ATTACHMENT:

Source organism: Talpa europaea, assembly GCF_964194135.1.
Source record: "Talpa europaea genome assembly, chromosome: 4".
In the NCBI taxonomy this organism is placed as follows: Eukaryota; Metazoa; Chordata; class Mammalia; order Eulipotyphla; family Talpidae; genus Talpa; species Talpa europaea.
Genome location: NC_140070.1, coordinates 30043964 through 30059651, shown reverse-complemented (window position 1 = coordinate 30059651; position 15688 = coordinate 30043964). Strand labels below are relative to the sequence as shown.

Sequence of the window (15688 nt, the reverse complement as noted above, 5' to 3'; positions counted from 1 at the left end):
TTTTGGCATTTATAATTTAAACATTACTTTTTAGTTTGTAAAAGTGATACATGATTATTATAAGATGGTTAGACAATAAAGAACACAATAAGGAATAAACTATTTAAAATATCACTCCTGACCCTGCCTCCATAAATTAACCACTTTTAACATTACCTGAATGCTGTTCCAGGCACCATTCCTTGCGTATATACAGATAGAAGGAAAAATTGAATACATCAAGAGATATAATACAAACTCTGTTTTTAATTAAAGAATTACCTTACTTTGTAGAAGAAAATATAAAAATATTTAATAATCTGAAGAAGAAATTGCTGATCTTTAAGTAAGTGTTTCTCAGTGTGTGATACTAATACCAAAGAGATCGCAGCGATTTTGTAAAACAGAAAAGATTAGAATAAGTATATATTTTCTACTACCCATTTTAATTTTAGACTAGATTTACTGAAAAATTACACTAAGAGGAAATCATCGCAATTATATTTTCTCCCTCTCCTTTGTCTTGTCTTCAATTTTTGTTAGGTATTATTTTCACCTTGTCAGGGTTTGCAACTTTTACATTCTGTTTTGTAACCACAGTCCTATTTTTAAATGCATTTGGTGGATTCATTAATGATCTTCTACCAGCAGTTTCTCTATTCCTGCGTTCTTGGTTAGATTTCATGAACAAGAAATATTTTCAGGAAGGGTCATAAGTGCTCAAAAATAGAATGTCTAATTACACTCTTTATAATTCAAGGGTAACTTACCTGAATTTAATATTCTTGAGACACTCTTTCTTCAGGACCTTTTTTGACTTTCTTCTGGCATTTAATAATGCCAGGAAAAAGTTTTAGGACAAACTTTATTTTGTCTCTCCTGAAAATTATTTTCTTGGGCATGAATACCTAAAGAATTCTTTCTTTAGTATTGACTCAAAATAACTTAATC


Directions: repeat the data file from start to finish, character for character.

Source organism: Talpa europaea, assembly GCF_964194135.1.
Source record: "Talpa europaea genome assembly, chromosome: 4".
In the NCBI taxonomy this organism is placed as follows: Eukaryota; Metazoa; Chordata; class Mammalia; order Eulipotyphla; family Talpidae; genus Talpa; species Talpa europaea.
Genome location: NC_140070.1, coordinates 30043964 through 30059651, shown reverse-complemented (window position 1 = coordinate 30059651; position 15688 = coordinate 30043964). Strand labels below are relative to the sequence as shown.

Sequence of the window (15688 nt, the reverse complement as noted above, 5' to 3'; positions counted from 1 at the left end):
TTTTGGCATTTATAATTTAAACATTACTTTTTAGTTTGTAAAAGTGATACATGATTATTATAAGATGGTTAGACAATAAAGAACACAATAAGGAATAAACTATTTAAAATATCACTCCTGACCCTGCCTCCATAAATTAACCACTTTTAACATTACCTGAATGCTGTTCCAGGCACCATTCCTTGCGTATATACAGATAGAAGGAAAAATTGAATACATCAAGAGATATAATACAAACTCTGTTTTTAATTAAAGAATTACCTTACTTTGTAGAAGAAAATATAAAAATATTTAATAATCTGAAGAAGAAATTGCTGATCTTTAAGTAAGTGTTTCTCAGTGTGTGATACTAATACCAAAGAGATCGCAGCGATTTTGTAAAACAGAAAAGATTAGAATAAGTATATATTTTCTACTACCCATTTTAATTTTAGACTAGATTTACTGAAAAATTACACTAAGAGGAAATCATCGCAATTATATTTTCTCCCTCTCCTTTGTCTTGTCTTCAATTTTTGTTAGGTATTATTTTCACCTTGTCAGGGTTTGCAACTTTTACATTCTGTTTTGTAACCACAGTCCTATTTTTAAATGCATTTGGTGGATTCATTAATGATCTTCTACCAGCAGTTTCTCTATTCCTGCGTTCTTGGTTAGATTTCATGAACAAGAAATATTTTCAGGAAGGGTCATAAGTGCTCAAAAATAGAATGTCTAATTACACTCTTTATAATTCAAGGGTAACTTACCTGAATTTAATATTCTTGAGACACTCTTTCTTCAGGACCTTTTTTGACTTTCTTCTGGCATTTAATAATGCCAGGAAAAAGTTTTAGGACAAACTTTATTTTGTCTCTCCTGAAAATTATTTTCTTGGGCATGAATACCTAAAGAATTCTTTCTTTAGTATTGACTCAAAATAACTTAATC